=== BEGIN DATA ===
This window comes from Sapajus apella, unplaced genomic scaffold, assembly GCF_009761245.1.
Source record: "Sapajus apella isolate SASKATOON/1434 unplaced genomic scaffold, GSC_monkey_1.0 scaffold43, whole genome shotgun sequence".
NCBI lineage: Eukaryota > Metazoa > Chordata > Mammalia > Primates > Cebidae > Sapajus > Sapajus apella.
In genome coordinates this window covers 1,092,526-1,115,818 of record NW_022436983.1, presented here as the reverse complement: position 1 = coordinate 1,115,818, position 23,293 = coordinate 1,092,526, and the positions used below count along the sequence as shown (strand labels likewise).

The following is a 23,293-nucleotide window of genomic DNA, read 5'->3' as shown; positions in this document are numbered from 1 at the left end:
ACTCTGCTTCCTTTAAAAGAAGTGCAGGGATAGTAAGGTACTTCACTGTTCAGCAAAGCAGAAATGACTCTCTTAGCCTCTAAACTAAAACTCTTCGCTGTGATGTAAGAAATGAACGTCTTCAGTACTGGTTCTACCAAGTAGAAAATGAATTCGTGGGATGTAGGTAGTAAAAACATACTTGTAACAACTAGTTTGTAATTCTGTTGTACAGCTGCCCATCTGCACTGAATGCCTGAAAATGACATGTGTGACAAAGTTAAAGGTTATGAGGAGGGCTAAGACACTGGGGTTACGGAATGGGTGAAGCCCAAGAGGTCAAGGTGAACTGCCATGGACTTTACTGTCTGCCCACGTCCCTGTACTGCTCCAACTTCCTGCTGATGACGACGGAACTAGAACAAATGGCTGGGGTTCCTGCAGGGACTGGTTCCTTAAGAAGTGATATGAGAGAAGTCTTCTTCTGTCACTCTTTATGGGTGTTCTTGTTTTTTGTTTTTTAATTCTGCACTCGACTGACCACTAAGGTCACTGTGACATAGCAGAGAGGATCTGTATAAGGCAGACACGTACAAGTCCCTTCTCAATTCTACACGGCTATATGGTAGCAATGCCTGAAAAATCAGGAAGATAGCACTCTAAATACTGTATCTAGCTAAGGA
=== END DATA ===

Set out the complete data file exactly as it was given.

This window comes from Sapajus apella, unplaced genomic scaffold, assembly GCF_009761245.1.
Source record: "Sapajus apella isolate SASKATOON/1434 unplaced genomic scaffold, GSC_monkey_1.0 scaffold43, whole genome shotgun sequence".
NCBI lineage: Eukaryota > Metazoa > Chordata > Mammalia > Primates > Cebidae > Sapajus > Sapajus apella.
In genome coordinates this window covers 1,092,526-1,115,818 of record NW_022436983.1, presented here as the reverse complement: position 1 = coordinate 1,115,818, position 23,293 = coordinate 1,092,526, and the positions used below count along the sequence as shown (strand labels likewise).

The following is a 23,293-nucleotide window of genomic DNA, read 5'->3' as shown; positions in this document are numbered from 1 at the left end:
ACTCTGCTTCCTTTAAAAGAAGTGCAGGGATAGTAAGGTACTTCACTGTTCAGCAAAGCAGAAATGACTCTCTTAGCCTCTAAACTAAAACTCTTCGCTGTGATGTAAGAAATGAACGTCTTCAGTACTGGTTCTACCAAGTAGAAAATGAATTCGTGGGATGTAGGTAGTAAAAACATACTTGTAACAACTAGTTTGTAATTCTGTTGTACAGCTGCCCATCTGCACTGAATGCCTGAAAATGACATGTGTGACAAAGTTAAAGGTTATGAGGAGGGCTAAGACACTGGGGTTACGGAATGGGTGAAGCCCAAGAGGTCAAGGTGAACTGCCATGGACTTTACTGTCTGCCCACGTCCCTGTACTGCTCCAACTTCCTGCTGATGACGACGGAACTAGAACAAATGGCTGGGGTTCCTGCAGGGACTGGTTCCTTAAGAAGTGATATGAGAGAAGTCTTCTTCTGTCACTCTTTATGGGTGTTCTTGTTTTTTGTTTTTTAATTCTGCACTCGACTGACCACTAAGGTCACTGTGACATAGCAGAGAGGATCTGTATAAGGCAGACACGTACAAGTCCCTTCTCAATTCTACACGGCTATATGGTAGCAATGCCTGAAAAATCAGGAAGATAGCACTCTAAATACTGTATCTAGCTAAGGA